Yesterday I finally began the project of getting rid of many of my poetry books. Perhaps I’ve procrastinated for months because I knew how painful it would be to say goodbye to them. As with so many of these decluttering projects, it’s not about the objects themselves, but what they symbolize: these books represent who and what I thought I would be and do. This is why I’ve been schlepping them around for years and decades, from rental house to apartment, always believing their contents would make me a better person: learned, a more talented poet, someone unafraid of teaching. Someone who could stand in front of a classroom or sit in a writing workshop and disseminate the knowledge I’d obtained from those books.
A lovely dream, and not out of reach. But I never read them. I purchased them, painstakingly over the course of years, from hundreds of library sales, thrift shops, yard sales, used book shops. I dabbled in some, skimmed a few, began a number of volumes and then stopped in the middle, distracted by another book, an affair, a job, an obsession – or a poem I was writing – and I never returned. Instead I returned the books to the shelf, assuming I’d pick them up later.
Later became a month, a year, a decade. Now I’m past half a lifetime, and I’m tired. Sick of pulling all these books off the shelves, packing them into cardboard cartons, labeling them – “Poetry – Anthologies – Office,” being told by movers half my age, “Wow, you’re really organized!”, opening the cartons with one slice of the box cutter, putting them into alphabetical order by author, and returning them to the shelves – only to do it again two or three or six years later.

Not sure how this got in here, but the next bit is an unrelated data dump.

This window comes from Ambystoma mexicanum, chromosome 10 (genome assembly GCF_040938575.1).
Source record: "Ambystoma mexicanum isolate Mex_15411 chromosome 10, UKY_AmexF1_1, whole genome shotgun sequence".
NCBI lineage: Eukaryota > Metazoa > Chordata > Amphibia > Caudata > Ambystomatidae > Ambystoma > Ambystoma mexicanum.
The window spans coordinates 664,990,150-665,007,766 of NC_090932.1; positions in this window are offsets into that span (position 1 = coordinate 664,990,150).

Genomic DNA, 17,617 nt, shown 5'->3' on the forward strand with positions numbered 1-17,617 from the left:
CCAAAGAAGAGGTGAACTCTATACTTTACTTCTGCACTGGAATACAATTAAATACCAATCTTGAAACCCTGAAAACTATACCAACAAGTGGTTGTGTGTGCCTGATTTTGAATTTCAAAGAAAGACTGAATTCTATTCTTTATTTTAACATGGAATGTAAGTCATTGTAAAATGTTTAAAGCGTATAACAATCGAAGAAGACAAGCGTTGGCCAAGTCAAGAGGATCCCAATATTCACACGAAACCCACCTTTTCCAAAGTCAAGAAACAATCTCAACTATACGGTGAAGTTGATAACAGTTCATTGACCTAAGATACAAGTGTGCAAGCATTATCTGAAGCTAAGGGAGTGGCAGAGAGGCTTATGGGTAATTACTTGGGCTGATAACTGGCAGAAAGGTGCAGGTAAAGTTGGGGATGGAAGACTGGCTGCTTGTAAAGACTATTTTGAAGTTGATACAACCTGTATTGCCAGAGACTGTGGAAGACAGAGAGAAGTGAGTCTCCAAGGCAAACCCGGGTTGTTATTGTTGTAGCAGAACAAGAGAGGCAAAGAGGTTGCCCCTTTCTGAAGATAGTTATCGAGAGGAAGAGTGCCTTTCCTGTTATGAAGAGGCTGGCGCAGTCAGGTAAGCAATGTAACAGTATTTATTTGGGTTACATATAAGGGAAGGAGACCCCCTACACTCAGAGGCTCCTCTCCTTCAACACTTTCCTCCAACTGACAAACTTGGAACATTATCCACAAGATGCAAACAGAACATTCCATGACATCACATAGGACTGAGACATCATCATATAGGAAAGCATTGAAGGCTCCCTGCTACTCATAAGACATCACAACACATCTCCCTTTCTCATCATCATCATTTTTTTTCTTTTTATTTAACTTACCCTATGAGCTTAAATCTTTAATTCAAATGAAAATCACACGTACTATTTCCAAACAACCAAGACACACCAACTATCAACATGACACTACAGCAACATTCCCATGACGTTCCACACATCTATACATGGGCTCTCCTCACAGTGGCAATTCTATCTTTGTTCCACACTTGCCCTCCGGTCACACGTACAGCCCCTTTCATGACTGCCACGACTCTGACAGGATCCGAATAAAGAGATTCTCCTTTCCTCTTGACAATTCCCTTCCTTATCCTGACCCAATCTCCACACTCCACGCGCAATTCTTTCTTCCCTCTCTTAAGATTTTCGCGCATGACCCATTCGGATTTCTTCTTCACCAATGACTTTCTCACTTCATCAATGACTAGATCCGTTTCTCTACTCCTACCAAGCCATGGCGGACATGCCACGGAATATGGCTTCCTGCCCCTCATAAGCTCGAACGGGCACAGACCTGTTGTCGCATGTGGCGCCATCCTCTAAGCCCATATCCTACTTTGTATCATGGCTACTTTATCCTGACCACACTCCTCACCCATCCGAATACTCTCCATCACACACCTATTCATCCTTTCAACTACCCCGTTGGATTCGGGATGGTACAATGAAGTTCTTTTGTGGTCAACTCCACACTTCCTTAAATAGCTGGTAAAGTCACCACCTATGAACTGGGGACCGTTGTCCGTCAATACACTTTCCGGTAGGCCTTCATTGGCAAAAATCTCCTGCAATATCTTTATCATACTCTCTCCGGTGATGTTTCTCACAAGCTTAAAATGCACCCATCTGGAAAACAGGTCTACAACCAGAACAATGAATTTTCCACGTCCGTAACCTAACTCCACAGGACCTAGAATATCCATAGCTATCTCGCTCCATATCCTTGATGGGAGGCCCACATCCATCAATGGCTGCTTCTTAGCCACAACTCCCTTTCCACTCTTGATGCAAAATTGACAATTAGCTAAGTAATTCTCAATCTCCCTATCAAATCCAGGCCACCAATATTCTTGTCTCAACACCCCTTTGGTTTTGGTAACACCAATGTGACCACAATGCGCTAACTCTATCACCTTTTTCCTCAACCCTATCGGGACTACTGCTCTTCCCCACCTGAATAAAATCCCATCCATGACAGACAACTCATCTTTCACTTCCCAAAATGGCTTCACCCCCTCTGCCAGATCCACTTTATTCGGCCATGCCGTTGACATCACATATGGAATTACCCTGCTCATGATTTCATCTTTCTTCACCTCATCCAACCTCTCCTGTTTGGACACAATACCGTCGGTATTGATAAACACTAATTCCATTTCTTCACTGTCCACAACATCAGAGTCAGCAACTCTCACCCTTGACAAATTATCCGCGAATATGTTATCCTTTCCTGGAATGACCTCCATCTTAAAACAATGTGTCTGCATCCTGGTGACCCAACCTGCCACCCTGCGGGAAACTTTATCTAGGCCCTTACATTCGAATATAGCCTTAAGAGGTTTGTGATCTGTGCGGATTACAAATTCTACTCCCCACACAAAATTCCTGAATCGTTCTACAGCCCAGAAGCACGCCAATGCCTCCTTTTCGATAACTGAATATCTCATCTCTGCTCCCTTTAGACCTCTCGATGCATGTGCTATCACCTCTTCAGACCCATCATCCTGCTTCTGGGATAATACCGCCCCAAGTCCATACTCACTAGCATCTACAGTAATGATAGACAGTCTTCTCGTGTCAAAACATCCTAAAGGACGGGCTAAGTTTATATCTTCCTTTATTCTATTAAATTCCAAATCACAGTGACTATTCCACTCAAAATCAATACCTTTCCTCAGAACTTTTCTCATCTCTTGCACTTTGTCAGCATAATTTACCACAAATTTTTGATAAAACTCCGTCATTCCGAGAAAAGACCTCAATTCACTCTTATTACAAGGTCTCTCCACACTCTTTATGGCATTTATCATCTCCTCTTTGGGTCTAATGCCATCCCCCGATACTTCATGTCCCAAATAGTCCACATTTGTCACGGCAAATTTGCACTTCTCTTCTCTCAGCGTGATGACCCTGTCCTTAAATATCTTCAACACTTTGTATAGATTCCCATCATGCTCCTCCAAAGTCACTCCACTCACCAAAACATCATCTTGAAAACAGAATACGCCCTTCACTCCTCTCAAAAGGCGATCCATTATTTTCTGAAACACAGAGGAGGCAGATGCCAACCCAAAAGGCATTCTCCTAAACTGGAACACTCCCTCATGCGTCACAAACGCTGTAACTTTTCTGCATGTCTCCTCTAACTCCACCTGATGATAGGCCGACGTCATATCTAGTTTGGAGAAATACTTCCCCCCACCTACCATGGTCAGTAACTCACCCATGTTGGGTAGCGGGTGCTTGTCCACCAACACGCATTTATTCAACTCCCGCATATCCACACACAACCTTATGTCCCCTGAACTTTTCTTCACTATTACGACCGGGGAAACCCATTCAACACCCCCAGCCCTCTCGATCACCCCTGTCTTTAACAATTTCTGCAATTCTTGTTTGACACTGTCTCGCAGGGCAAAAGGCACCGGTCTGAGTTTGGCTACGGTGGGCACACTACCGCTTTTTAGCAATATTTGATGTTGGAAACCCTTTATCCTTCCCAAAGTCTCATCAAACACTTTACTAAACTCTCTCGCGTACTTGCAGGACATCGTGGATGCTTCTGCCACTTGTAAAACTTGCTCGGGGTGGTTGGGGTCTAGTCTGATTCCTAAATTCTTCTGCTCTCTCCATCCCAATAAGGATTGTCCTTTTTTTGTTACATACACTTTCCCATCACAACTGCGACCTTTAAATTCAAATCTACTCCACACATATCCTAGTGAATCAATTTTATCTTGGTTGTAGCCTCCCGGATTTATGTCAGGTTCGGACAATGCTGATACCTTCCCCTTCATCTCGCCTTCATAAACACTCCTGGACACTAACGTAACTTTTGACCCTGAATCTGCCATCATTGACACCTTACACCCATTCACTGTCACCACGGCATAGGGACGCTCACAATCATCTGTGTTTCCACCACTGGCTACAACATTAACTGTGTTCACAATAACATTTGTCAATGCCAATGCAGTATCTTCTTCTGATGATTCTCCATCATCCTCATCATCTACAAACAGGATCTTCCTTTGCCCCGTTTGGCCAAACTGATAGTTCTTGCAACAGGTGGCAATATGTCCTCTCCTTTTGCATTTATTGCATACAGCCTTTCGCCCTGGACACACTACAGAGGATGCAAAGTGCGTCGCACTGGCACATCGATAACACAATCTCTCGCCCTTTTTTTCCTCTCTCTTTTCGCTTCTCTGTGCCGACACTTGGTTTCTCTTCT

Over the course of three decades, those quarters and dollars at used book sales added up, and I don’t even want to think about how much money I’ve spent on these hundreds of paperbacks and a few hardcovers. Besides assuming I’d read them, I’d always figured I’d resell them. When I started buying them in my youth, the internet didn’t exist and all we kindled were romances. I had no idea the market for used books sold in actual stores would dry up in my middle age, so that when I finally decided to let go of half my library, no merchants would be interested.
Like most collectors I know, I want to give my sort-of-treasured possessions to a good home. I hope someone enjoys these books, and has the pleasure I never had of actually reading them. I’m offering them to my friends, acquaintances, and political compañer@s, and what they don’t want will probably go to the League of Women Voters. The Amherst branch holds their sale on the town common in the spring, under a giant tent. I haven’t stopped shopping there. But since participating in a support group for clutterer-hoarders at Smith College several years ago, I’ve learned to scrutinize my selections and ask myself, “Are you actually going to read this, or do you just think it would be a good thing to have?”
I’m not giving up all of my treasures. The complete bilingual Federico García Lorca will probably go to the used bookstore after my death, if such a creature exists then. But from now on, he’ll have much less company on my pared-down bookshelves.